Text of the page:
Lawing redux: French & Indian War service?

+4 votes

“He was in the French and Indian War at Ft. Louden in Capt. Stuart's Co., 1756 - 1757”

The above quote was from an email I received back in the 90s. I have not been able to confirm this. Are F&I War records kept here or in London? Any sources I’m missing? If true, I don’t know if he came here for the war or was already here.

WikiTree profile: William Lewin
in Genealogy Help by Pip Sheppard G2G Astronaut (2.4m points)
recategorized by Jillaine Smith
Any idea what Fort Loudon?  If it’s the one in the Cherokee Nation there are some muster rolls for the soldiers there.

I’m thinking it’s the one in Pennsylvania.

3 Answers

+4 votes
Best answer
Hi there are some sources on the small French and Indian War Space page

(a subproject of Military and War).  It has several spaces linked to it.

You might browse through the sources to see if that helps you.
by Mary Richardson G2G6 Mach 3 (39.1k points)
selected by Susan Laursen
Thank you, Mary. I’ll check it out tonight. Gotta go eat Mexican and work my inheritance (wife and I are meeting up with my parents).
+2 votes
A Fort Loudon is in what's now Tennessee, near Vonore (it was close to an important Cherokee town, apparently established to support British cooperation with the Cherokee). I believe the soldiers who served there were mostly from South Carolina.

The site is a state park that includes a reconstruction of the fort.
by Ellen Smith G2G Astronaut (1.3m points)
The Wikipedia article about the Tennessee fort mentions a commander named Stuart. (I would post a link, but unfortunately, I can no longer paste from my clipboard into G2G when using my phone.)

Fort Loudon was mostly garrisoned by American units of the British Army,   Called ‘Independent  Companies of Foot,”  they are listed in a book called “Colonial Soldiers of the South.”  I think this is what you are looking for:   About halfway down the page is “Will Lewing”.  I’m also descended from one of those soldiers and I haven’t been able to find out if he was born here or came from England.  He told people he was born in England but he made up his ancestors so I’m not sure.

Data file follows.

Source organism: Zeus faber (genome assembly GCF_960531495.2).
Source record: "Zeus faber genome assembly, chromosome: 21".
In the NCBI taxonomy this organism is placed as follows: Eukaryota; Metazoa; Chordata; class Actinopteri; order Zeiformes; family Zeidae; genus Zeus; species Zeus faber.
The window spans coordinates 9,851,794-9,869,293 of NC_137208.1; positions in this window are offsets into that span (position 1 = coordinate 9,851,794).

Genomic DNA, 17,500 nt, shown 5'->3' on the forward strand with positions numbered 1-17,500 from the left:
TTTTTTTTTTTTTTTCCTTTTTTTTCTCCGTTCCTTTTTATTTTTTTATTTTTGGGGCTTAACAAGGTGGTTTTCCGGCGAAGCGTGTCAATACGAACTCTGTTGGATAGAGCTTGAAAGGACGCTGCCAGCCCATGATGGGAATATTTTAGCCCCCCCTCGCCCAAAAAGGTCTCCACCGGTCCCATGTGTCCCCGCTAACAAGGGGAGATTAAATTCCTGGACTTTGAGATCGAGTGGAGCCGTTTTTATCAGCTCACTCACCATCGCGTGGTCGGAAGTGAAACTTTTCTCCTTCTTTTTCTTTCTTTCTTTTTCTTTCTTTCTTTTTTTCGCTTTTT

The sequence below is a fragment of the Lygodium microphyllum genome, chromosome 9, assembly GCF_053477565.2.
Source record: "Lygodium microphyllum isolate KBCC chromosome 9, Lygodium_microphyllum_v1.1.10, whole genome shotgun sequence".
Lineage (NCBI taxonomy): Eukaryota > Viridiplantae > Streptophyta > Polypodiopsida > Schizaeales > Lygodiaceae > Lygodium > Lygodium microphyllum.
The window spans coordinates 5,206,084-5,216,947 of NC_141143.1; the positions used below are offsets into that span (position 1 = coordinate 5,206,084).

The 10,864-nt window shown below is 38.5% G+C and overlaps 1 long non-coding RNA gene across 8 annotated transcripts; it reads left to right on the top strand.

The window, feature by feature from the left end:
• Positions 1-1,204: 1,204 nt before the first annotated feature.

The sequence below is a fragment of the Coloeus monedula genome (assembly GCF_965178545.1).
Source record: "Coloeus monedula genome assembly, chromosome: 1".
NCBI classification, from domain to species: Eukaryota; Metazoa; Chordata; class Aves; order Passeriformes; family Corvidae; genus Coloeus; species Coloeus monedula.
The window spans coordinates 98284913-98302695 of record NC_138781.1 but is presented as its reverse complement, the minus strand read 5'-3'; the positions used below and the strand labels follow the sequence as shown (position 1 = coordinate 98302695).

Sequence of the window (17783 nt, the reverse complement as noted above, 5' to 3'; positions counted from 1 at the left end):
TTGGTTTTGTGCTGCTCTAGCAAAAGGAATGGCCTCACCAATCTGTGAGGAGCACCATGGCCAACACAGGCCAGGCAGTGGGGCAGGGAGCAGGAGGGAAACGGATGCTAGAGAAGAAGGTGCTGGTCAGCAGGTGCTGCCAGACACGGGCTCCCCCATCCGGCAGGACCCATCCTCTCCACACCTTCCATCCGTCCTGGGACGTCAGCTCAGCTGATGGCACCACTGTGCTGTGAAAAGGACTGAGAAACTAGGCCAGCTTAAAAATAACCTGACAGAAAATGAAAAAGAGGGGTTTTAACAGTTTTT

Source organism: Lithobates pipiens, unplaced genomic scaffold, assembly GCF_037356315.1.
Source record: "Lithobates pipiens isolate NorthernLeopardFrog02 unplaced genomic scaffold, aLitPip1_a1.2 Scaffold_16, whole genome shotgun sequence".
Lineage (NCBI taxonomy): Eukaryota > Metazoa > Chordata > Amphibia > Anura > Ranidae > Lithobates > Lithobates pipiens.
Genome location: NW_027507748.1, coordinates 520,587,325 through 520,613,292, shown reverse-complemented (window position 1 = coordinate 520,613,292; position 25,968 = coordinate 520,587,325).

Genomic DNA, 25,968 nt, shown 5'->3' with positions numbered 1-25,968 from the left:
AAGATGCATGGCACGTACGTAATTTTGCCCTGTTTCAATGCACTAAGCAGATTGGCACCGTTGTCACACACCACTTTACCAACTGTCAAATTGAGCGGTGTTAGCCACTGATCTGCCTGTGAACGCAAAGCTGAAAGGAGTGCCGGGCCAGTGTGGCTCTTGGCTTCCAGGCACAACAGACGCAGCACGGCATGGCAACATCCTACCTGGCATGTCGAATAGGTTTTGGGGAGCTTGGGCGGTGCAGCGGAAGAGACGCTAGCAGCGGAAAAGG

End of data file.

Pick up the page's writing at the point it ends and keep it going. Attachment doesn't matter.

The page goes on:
Well, I’ll be!! Thank you Kathryn for digging this up for me. Just what I was looking for. Now if I could only find the original document. Barring that, I’ll use this as a source on William’s profile.
Kathryn, you also confirmed the earliest spelling of Lawing as Lewing (as shows up in some English records of the time). That spelling was used as late as the Civil War four generations later, but the spelling has never been consistent. Thanks again!
The  original document was in the letters of Lord Lyttleton which seem to have been transcribed into a book (reprints available and digitized on-line) published in the 1800’s.  If the originals exist it appears they would be in England.
+2 votes

"Colonial Records of the South, 1732-1774" Miscellaneous Rosters; page 1072-1073

# 33 William Lewing is on the muster roll of Captain John Stuart's company beginning July 15, 1756 ending March 27 1757 at Ft. Loudoun (present day Tennessee) A Cherokee massacre occurred there in 1760 after William's departure. This is a record of his service to the Crown in the French and Indian War.

(No digital edition _

In "Anson County Records", Page 143 William Lewing was paid a debt from the estate of Andrew Berry (estate records page 301-302) Mecklenburg was part of Anson before 1760.

by Eddie King G2G6 Pilot (626k points)
edited by Eddie King

Thank you, Eddie! Now, at least, I can date William back to 1756, even if I don’t k ow where he was living at he time. I still suspect that he was in Anson loving around near The Killian (Andreas the immigrant) as William married his daughter, Jean, and many, if not all,  of his children were born in what became Mecklenburg a County. 

Eddie, you really know how to dig!

I didn't look for the Andrew Berry will and probate record. You might try that for exact date and place info.
K. Thanks! I’ll do that! Much appreciated!

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